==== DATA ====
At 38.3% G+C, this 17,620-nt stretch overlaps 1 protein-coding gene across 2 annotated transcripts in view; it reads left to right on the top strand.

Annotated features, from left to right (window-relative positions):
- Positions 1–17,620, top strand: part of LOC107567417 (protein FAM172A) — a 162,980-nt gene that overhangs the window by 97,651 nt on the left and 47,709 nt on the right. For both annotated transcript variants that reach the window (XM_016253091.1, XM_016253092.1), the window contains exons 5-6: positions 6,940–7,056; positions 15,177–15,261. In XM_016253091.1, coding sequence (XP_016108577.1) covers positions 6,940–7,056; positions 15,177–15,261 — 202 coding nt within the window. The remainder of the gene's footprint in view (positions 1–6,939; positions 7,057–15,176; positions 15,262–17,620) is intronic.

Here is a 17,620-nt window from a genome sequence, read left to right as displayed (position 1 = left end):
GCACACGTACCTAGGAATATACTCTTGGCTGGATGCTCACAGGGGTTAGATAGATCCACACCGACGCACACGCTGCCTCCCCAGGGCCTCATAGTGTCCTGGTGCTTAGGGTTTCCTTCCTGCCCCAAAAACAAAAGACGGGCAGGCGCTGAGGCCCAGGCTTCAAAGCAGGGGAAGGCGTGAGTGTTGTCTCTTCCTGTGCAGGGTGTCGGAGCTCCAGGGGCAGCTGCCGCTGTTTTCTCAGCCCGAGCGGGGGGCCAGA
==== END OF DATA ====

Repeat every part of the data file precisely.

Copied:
At 38.3% G+C, this 17,620-nt stretch overlaps 1 protein-coding gene across 2 annotated transcripts in view; it reads left to right on the top strand.

Annotated features, from left to right (window-relative positions):
- Positions 1–17,620, top strand: part of LOC107567417 (protein FAM172A) — a 162,980-nt gene that overhangs the window by 97,651 nt on the left and 47,709 nt on the right. For both annotated transcript variants that reach the window (XM_016253091.1, XM_016253092.1), the window contains exons 5-6: positions 6,940–7,056; positions 15,177–15,261. In XM_016253091.1, coding sequence (XP_016108577.1) covers positions 6,940–7,056; positions 15,177–15,261 — 202 coding nt within the window. The remainder of the gene's footprint in view (positions 1–6,939; positions 7,057–15,176; positions 15,262–17,620) is intronic.

Here is a 17,620-nt window from a genome sequence, read left to right as displayed (position 1 = left end):
GCACACGTACCTAGGAATATACTCTTGGCTGGATGCTCACAGGGGTTAGATAGATCCACACCGACGCACACGCTGCCTCCCCAGGGCCTCATAGTGTCCTGGTGCTTAGGGTTTCCTTCCTGCCCCAAAAACAAAAGACGGGCAGGCGCTGAGGCCCAGGCTTCAAAGCAGGGGAAGGCGTGAGTGTTGTCTCTTCCTGTGCAGGGTGTCGGAGCTCCAGGGGCAGCTGCCGCTGTTTTCTCAGCCCGAGCGGGGGGCCAGA